11/08/04 — OPINION -- Good reading

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OPINION -- Good reading

By Gene Price
Published in News on November 8, 2004 1:59 PM

Many years ago, a Chamber of Commerce committee composed of representatives of Wayne County's major employers was making its annual pilgrimage to Washington. The trips were to exchange views and concerns with our congressional delegation.

On this particular trip, Lawson Withers, head of Wachovia Bank here and probably president of the Chamber, and I visited the Senate Gallery while Sen. Everett Dirksen was delivering a speech.

As we left, Lawson commented: "Senator Dirksen could read a telephone book and keep his audience spellbound!"

The great senator had that kind of delivery.

And he probably could have been even more mesmerizing reading from the classified ads in any daily newspaper.

"The classifieds" undoubtedly are one of the most important marketplaces in the country. The contents are useful, interesting, sometimes intriguing and often entertaining.

I have mentioned some in previous columns. Like the one offering "Chester drawers" for sale; and the "Nice boat and trailer with wench." Some might have wondered whether that referred to an electric winch or an electrifying wench.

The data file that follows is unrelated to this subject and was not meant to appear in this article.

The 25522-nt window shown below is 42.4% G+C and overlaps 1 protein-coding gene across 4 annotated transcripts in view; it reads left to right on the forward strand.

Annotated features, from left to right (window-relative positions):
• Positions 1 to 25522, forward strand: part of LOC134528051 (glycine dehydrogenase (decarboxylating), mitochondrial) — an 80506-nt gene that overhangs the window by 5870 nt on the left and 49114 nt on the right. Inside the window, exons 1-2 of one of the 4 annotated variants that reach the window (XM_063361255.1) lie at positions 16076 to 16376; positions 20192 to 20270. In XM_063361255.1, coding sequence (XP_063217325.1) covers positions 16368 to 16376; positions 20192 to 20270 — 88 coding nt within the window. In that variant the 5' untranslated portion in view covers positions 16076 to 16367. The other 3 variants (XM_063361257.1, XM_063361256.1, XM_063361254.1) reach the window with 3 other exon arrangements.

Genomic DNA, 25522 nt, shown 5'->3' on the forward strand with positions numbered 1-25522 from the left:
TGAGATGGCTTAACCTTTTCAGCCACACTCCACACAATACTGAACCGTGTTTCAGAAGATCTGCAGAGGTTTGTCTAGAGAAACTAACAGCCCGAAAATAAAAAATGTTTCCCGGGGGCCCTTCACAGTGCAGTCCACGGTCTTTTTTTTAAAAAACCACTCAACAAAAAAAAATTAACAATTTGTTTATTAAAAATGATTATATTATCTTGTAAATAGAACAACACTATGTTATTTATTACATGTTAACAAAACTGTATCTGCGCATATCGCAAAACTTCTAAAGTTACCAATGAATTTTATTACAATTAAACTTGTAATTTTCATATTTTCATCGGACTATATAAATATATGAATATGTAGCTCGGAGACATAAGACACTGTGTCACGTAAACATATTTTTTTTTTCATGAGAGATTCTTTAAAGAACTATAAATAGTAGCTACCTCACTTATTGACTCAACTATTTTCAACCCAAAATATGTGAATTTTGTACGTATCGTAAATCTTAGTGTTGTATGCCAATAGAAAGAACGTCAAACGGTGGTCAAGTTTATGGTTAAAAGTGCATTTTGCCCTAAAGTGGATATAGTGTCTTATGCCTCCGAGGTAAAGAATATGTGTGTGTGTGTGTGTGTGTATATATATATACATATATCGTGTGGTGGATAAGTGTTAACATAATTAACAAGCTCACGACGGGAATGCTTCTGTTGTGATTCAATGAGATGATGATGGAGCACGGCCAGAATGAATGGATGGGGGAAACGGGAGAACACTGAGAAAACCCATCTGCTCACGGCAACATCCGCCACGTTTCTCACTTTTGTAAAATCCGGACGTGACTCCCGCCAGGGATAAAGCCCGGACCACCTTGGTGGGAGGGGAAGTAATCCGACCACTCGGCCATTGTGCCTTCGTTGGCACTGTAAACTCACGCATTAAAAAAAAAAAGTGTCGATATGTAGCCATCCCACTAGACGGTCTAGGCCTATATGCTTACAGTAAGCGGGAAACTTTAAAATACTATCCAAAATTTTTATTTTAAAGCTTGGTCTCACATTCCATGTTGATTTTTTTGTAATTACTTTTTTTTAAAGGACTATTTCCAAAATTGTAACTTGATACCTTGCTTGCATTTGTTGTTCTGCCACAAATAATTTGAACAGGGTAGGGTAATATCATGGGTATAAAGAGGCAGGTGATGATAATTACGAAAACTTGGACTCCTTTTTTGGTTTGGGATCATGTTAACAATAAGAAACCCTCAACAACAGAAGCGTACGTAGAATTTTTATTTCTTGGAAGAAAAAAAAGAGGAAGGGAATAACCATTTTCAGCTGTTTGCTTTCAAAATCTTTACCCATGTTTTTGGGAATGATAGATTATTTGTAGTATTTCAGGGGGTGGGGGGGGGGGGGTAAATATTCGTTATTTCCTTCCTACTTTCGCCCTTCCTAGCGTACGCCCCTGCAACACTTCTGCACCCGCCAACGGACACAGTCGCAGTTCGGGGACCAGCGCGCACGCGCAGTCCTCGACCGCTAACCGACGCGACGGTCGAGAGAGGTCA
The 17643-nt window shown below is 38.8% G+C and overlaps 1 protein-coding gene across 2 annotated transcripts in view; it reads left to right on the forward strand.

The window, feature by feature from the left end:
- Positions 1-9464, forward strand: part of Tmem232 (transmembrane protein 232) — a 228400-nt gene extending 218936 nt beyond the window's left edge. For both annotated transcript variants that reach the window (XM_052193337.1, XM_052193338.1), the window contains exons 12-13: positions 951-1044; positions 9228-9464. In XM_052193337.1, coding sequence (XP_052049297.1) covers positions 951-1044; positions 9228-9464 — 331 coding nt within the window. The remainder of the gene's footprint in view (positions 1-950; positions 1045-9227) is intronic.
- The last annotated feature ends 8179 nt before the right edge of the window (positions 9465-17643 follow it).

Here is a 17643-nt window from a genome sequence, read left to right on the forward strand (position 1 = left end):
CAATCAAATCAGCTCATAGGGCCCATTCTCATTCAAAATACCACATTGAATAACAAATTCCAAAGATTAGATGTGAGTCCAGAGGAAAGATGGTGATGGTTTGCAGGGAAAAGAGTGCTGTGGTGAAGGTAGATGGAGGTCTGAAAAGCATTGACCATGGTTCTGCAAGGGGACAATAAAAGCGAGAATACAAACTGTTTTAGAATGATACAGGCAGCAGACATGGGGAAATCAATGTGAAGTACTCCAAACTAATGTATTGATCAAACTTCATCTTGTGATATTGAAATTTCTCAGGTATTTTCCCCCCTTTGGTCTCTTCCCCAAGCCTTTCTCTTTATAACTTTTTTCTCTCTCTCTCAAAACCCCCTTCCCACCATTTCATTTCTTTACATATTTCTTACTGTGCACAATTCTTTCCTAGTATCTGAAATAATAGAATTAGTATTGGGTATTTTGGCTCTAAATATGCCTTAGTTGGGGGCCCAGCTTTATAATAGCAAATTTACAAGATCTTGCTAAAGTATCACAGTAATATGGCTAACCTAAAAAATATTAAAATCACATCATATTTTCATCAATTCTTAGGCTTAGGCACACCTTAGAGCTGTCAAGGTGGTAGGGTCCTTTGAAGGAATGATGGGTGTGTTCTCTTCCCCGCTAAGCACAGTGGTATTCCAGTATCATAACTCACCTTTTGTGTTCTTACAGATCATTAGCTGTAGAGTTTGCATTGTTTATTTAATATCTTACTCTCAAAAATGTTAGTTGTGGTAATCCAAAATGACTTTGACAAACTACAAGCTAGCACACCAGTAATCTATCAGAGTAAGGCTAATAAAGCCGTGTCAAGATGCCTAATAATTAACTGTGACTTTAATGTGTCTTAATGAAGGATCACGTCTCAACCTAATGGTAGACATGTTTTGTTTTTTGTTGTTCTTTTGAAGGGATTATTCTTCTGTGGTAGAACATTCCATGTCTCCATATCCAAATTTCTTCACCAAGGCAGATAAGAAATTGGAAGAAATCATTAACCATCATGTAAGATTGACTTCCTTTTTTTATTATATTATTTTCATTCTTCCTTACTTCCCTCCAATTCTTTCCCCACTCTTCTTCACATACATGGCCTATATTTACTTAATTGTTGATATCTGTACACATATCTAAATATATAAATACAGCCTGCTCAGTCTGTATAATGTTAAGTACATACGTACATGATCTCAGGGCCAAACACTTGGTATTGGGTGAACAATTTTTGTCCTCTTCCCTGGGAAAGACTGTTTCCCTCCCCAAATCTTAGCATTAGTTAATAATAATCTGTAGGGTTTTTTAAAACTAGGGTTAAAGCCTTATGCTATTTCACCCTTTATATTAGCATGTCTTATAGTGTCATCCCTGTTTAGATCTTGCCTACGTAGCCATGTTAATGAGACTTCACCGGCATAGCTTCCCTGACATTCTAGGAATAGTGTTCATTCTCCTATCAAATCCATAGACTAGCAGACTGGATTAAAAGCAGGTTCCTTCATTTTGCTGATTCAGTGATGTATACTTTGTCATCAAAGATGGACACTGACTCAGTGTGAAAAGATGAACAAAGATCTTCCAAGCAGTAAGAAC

The late Editor Henry Belk, who brought me to Goldsboro to be city editor in 1952, read -- or had read to him -- every day every word in the newspaper, including the legal notices and classified ads. His findings often steered the news department to stories we might otherwise have missed.

Hundreds of readers each day peruse the classifieds for something they might want to buy, or offer something to sell. I shared sometime back the time a fellow came in wanting to advertise for a prospective wife. He listed the desirable qualities and then offered: "Will share pitchers." (Presumably mugshots.)

Then there's one I missed, if indeed, it ever ran. My hunting and fishing buddy Paul Garrison was telling me about the exasperated wife who swore she was going to run this one in the classified ad column: "FOR SALE -- Set of Britannica Encyclopedias. Unused and not needed -- husband knows everything."